Written by Christopher McQuarrie, who also decided to make it his directorial debut, The Way Of The Gun is a non-stop assortment of fantastic moments. It is, in fact, a minor modern classic, all too often overlooked in favour of movies that are deemed to have a better pedigree. Considering this film has James Caan in one of his best roles, and a nice turn from Geoffrey Lewis, with two great lead performances from Ryan Phillipe and Benicio Del Toro, I urge everyone to reconsider their opinion of it.
Phillipe and Del Toro play Mr. Parker and Mr. Longbaugh, respectively. They're not good men, as is made clear in perhaps one of the greatest opening scenes in the past 20 years. Drifting along, making money from selling various body fluids (another great scene shows them at a sperm bank), the two men overhear a conversation that starts them thinking about a big score. It turns out that a rich man (Scott Wilson) is about to be given a child by a surrogate mother (Juliette Lewis). Until she delivers the baby, the mother is very valuable indeed. She's being guarded at all times (by Taye Diggs and Nicky Katt), but that won't stop them from pulling off an impressive heist. Or so they hope. Can they manage it, and can they then negotiate themselves a fine payday without too much further trouble?
Full of great humour, resonant dialogue, and a number of great twists and turns, The Way Of The Gun showcases just what a great talent McQuarrie is. He can create cool characters and situations, and he loves to work some grittiness into the material, but he also allows for a layer of warmth that adds to the appeal of almost everyone onscreen. These are movie characters, but they're still allowed to be human.
Despite strong competition, I consider the two central performances here to be career-best turns from both Phillipe and Del Toro. Both work brilliantly in their roles, whether separately or alongside one another, and part of the brilliance of the screenplay is the way in which McQuarrie places them out of their depth without ever making them stupid. Watch their tactics, and listen to every line of dialogue, and you'll soon realise how smart they are. Diggs and Katt are also not stupid. They just happen to find themselves outwitted by an audacious move. Mind you, it takes time to figure out if they're better or worse than the characters played by Phillipe and Del Toro. Lewis is pretty good, although she's required to be the most vulnerable of all the characters onscreen, obviously. Baby bump or no, she has moments in which she gets to show how determined she can be when it comes to protecting her child. But I'd have to say that the scene-stealer of the movie is the mighty James Caan, putting in a performance here that hints at what may have become of Frank, the character he played in Thief. I'd put this up there as one of his best turns, perhaps even second only to his work in the aforementioned film. His scenes with Del Toro give the movie a beating heart, while his scenes with Geoffrey (yes, father of Juliette) Lewis highlight the cynicism and weariness that inevitably take over anyone who continues to work in a world constantly being invaded by the young. Dylan Kussman is the other main player, and does just fine as the doctor hoping to keep his pregnant patient from harm.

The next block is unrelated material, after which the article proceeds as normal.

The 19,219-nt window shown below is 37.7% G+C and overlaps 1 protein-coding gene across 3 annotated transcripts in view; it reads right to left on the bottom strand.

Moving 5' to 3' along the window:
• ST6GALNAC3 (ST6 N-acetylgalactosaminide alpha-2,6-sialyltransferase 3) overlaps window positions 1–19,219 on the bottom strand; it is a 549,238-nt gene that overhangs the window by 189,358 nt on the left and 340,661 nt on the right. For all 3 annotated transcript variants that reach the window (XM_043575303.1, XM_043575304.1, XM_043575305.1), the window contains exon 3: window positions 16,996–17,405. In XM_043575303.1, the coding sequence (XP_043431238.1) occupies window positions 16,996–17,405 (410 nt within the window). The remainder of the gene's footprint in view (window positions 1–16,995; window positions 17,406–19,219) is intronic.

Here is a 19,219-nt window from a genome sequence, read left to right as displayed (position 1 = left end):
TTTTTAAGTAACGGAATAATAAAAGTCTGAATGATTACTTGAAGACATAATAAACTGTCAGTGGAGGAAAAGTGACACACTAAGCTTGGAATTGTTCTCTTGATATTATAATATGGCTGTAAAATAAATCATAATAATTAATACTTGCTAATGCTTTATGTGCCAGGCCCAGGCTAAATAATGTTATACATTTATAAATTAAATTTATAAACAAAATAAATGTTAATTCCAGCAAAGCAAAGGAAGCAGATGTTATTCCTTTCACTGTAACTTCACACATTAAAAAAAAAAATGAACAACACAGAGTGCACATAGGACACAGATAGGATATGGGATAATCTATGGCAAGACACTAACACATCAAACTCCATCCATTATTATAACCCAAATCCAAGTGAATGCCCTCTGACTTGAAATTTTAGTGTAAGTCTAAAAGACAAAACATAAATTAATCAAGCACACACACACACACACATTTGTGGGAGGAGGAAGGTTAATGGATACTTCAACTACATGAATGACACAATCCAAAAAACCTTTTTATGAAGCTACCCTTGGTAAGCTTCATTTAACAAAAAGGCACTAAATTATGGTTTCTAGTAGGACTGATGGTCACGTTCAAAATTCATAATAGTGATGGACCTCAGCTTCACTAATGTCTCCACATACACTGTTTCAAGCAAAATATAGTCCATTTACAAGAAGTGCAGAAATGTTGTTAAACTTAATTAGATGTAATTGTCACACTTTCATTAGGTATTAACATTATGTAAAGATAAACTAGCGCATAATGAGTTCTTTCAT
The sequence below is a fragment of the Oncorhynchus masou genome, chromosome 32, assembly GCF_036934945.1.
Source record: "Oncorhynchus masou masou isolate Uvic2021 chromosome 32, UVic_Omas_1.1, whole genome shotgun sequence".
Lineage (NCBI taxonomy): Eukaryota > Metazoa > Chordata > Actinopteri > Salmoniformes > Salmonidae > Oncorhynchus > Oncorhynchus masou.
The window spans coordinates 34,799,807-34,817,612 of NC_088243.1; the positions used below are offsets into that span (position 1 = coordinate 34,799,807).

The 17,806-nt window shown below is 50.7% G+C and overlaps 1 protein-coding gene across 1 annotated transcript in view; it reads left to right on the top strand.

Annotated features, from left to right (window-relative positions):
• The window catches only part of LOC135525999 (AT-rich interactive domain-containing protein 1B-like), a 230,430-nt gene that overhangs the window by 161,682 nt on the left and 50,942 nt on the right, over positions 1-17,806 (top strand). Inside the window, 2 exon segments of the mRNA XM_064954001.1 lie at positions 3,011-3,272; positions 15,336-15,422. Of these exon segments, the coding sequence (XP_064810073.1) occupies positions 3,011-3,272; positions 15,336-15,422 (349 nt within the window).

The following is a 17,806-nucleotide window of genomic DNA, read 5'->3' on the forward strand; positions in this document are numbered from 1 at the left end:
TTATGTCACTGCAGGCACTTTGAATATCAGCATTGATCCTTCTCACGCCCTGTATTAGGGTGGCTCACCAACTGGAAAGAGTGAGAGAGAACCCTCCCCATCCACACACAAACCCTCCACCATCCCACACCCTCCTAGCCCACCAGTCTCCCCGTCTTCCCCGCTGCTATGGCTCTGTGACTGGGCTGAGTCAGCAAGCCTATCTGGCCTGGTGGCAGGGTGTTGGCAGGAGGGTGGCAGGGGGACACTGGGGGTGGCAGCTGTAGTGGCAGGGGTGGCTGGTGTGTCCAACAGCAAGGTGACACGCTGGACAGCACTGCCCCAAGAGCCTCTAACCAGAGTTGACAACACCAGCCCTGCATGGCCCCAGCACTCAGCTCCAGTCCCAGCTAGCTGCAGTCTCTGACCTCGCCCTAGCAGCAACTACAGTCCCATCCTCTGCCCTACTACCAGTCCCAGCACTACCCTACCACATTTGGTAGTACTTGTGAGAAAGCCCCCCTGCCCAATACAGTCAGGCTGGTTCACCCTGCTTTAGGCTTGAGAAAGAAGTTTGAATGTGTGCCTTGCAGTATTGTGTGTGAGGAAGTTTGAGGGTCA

There are many moments here that feel cinematically cool, but they rarely feel as if they're shoehorned in there JUST to be cool. Even those, fairly unnecessary, opening scenes serve to set up the characters and the world that they inhabit. And how can you hate anyone who comes up with the colourful phrase: "Shut that cunts mouth or I'll come over there and fuckstart her head!"? It's profane, yet equally hilarious for the way it immediately makes jaws drop.
Is everyone going to love this movie? No. But I firmly believe that they should. McQuarrie is a talented writer-director (I also highly recommend Jack Reacher if you've not yet seen it) and I look forward to what he's yet to show us. It may not equal this debut, but he's failed to disappoint me yet.